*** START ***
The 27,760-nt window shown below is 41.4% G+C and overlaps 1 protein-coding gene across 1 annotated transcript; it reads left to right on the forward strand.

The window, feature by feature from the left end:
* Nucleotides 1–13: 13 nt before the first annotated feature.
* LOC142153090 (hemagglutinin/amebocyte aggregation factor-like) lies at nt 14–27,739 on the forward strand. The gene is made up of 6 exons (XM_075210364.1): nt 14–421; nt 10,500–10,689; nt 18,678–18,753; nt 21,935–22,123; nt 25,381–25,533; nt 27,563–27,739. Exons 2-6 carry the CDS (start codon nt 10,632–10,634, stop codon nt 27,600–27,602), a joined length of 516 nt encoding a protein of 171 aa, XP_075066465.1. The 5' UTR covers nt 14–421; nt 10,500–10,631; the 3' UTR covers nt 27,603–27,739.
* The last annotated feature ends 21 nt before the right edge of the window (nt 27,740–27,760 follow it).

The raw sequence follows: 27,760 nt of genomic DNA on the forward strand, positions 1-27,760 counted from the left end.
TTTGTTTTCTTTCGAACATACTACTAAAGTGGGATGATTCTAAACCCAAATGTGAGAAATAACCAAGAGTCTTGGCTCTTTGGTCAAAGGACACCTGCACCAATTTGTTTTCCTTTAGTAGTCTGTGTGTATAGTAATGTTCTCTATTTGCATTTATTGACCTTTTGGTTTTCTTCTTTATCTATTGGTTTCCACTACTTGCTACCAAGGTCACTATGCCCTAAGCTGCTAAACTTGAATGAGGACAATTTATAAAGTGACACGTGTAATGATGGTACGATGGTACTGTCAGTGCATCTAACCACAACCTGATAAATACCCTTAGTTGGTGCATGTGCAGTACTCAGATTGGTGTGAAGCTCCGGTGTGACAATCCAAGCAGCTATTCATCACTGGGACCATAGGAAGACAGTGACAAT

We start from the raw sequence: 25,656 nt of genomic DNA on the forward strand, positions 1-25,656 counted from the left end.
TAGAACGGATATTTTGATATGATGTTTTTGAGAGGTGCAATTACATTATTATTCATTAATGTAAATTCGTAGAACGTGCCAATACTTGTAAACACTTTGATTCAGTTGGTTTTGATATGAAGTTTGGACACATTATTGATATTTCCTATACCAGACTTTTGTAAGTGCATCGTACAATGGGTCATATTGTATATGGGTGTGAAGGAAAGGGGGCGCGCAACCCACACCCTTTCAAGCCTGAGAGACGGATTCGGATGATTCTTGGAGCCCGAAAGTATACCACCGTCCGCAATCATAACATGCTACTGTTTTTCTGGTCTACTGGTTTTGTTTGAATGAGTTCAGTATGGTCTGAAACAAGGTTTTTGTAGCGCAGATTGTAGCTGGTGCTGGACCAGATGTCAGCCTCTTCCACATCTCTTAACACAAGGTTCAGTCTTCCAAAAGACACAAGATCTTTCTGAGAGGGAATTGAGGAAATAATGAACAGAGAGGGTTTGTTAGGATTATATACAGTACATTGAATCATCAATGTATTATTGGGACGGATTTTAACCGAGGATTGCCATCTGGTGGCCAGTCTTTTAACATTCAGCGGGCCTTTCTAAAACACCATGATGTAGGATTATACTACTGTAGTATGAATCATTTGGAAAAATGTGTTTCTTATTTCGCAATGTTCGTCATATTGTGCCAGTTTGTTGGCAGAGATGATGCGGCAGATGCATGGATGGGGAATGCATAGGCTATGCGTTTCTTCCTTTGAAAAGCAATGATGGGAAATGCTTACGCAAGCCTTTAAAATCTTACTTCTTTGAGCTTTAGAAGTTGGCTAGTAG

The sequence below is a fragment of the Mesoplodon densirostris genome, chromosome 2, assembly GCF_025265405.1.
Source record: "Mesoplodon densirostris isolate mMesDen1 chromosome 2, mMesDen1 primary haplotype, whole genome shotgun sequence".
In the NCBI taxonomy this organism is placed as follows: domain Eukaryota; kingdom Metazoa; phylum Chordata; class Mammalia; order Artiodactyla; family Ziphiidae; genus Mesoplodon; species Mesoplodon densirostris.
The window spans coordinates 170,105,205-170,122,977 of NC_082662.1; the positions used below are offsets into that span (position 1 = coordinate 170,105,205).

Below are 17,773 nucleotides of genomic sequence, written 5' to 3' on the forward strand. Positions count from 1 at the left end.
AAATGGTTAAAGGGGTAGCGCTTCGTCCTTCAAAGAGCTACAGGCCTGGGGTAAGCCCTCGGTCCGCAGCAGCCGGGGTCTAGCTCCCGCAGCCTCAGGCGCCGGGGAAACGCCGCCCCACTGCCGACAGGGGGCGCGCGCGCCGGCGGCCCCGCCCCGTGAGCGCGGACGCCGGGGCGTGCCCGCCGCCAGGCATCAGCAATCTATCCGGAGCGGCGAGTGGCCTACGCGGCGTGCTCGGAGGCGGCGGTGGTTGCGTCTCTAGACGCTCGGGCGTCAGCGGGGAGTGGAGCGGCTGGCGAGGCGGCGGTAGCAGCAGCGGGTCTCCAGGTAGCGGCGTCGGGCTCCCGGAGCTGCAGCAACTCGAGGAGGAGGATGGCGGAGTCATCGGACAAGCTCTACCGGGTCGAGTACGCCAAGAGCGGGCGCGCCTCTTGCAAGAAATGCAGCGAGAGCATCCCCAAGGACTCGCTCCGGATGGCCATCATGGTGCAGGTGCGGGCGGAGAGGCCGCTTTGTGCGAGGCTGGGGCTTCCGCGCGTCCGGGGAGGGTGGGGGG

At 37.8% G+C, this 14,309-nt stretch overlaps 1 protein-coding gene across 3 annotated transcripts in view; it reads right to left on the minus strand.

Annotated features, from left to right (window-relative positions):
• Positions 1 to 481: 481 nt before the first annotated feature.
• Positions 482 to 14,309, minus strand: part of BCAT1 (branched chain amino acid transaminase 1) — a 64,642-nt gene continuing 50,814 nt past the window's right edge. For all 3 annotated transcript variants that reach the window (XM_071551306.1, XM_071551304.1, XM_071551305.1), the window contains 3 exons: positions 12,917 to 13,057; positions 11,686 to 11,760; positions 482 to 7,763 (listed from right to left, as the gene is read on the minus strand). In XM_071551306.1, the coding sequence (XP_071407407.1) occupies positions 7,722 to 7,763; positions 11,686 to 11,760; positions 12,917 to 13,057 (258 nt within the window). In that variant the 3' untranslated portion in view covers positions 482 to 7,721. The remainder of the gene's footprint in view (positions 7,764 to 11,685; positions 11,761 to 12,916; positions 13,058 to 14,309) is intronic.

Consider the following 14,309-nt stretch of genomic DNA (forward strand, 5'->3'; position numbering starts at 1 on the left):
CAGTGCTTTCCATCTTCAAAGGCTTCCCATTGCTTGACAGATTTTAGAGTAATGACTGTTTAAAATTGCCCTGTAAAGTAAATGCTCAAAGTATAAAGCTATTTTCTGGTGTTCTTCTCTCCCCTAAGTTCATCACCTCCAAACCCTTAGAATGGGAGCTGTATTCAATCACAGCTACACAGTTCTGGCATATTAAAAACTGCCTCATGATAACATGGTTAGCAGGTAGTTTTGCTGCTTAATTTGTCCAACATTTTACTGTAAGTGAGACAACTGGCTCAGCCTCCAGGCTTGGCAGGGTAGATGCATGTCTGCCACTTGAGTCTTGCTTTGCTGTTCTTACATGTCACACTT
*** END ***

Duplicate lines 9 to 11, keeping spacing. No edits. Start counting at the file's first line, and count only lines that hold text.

TAGAACGGATATTTTGATATGATGTTTTTGAGAGGTGCAATTACATTATTATTCATTAATGTAAATTCGTAGAACGTGCCAATACTTGTAAACACTTTGATTCAGTTGGTTTTGATATGAAGTTTGGACACATTATTGATATTTCCTATACCAGACTTTTGTAAGTGCATCGTACAATGGGTCATATTGTATATGGGTGTGAAGGAAAGGGGGCGCGCAACCCACACCCTTTCAAGCCTGAGAGACGGATTCGGATGATTCTTGGAGCCCGAAAGTATACCACCGTCCGCAATCATAACATGCTACTGTTTTTCTGGTCTACTGGTTTTGTTTGAATGAGTTCAGTATGGTCTGAAACAAGGTTTTTGTAGCGCAGATTGTAGCTGGTGCTGGACCAGATGTCAGCCTCTTCCACATCTCTTAACACAAGGTTCAGTCTTCCAAAAGACACAAGATCTTTCTGAGAGGGAATTGAGGAAATAATGAACAGAGAGGGTTTGTTAGGATTATATACAGTACATTGAATCATCAATGTATTATTGGGACGGATTTTAACCGAGGATTGCCATCTGGTGGCCAGTCTTTTAACATTCAGCGGGCCTTTCTAAAACACCATGATGTAGGATTATACTACTGTAGTATGAATCATTTGGAAAAATGTGTTTCTTATTTCGCAATGTTCGTCATATTGTGCCAGTTTGTTGGCAGAGATGATGCGGCAGATGCATGGATGGGGAATGCATAGGCTATGCGTTTCTTCCTTTGAAAAGCAATGATGGGAAATGCTTACGCAAGCCTTTAAAATCTTACTTCTTTGAGCTTTAGAAGTTGGCTAGTAG

The sequence below is a fragment of the Mesoplodon densirostris genome, chromosome 2, assembly GCF_025265405.1.
Source record: "Mesoplodon densirostris isolate mMesDen1 chromosome 2, mMesDen1 primary haplotype, whole genome shotgun sequence".